Jacaranda season is upon us again here in South Africa (the trees bloom any time from September through to November – it varies slightly from year to year). These stunning trees blossom a stunning shade of purple bringing a smile to many.
It struck me that the jacaranda trees and expats have a few things in common. Here are 5 ways that jacarandas and expats are alike.
1. Neither jacarandas nor expats are indigenous to South Africa.
Jacarandas originate from Central and South America and are also found naturally in Cuba, The Bahamas and Jamaica. Because of their gorgeous burst of purple blue blossom they have been transposed to many parts of Asia and also Zimbabwe and … South Africa.
2. Jacarandas and Expats must have special permission to come to South Africa.
Jacaranda trees are now considered as an invasive species in South Africa. They suck up a phenomenal amount of water and are detrimental to indigenous plants. Currently no more planting is permitted, unless special permission is granted.
The expat visa process has become far more stringent in recent years in the interest of protecting local jobs. Nevertheless, there are certain business and skills that are needed in South Africa so some new expats with desirable expertise will still be given permission to come and work.
3. Jacarandas and Expats flourish in South Africa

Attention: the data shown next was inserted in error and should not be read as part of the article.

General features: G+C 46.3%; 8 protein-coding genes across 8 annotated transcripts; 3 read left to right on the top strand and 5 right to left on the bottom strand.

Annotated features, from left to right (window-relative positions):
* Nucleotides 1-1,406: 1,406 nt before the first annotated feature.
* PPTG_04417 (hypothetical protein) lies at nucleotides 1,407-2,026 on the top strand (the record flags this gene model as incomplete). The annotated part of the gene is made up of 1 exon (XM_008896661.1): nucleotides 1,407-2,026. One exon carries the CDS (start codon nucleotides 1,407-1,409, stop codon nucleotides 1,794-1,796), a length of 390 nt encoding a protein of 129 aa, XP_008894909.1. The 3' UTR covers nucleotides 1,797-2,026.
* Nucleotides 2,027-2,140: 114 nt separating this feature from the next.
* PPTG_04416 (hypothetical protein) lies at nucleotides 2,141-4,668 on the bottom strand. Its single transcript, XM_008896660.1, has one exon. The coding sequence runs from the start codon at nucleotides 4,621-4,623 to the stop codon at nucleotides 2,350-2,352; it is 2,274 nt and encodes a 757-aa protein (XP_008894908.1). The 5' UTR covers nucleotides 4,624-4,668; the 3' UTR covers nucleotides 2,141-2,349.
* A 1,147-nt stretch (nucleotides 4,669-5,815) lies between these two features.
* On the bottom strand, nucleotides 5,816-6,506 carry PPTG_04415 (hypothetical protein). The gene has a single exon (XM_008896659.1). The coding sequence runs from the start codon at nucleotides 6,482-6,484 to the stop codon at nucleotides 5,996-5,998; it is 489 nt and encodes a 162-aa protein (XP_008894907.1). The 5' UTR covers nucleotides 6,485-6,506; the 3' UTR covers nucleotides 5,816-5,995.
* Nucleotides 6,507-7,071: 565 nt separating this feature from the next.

Jacarandas flourish here. So do many expats who appreciate the weather, the travel and of course the people.
4. Jacarandas and Expats bloom for a reason.
The jacaranda is beautiful. The jacaranda offers shade. Tourists come to see the jacaranda blossoms. The wood of jacaranda trees is used for making furniture. There are supposed antimicrobial medicinal properties which are untapped, but could be of use in the future? Jacarandas in bloom are stunning.
Expats come with business expertise, technical knowledge and a positive mental attitude.
5. Jacarandas and Expats can only bloom for a season.
If a jacaranda blossom falls on a students’ head, it is taken as a lucky sign that they will pass all their upcoming exams. However, should the first jacaranda blossom fall before they have started studying they are probably in trouble and haven’t left enough time to study before the exams.
Regardless of whether or not the students pass or fail, the blooms WILL fall.
Jacarandas are in bloom for a relatively short time. There is perhaps a 6 week window every year. They can start blooming as early as mid September and are normally all gone by the middle of November.
Expats, like the Jacaranda blossoms are only a temporary and transient feature of the South African landscape. So just as we must all enjoy the jacaranda while they are in bloom, we expats, as transient guests must make the most positive contribution that we can and enjoy and respect the hospitality of our beautiful host nation for the relatively short time that we stay here.
If you want to find out why why expat partners are like Dung Beetles, click HERE.
If you want to see some more of South Africa’s Awesome Blossoms, click HERE.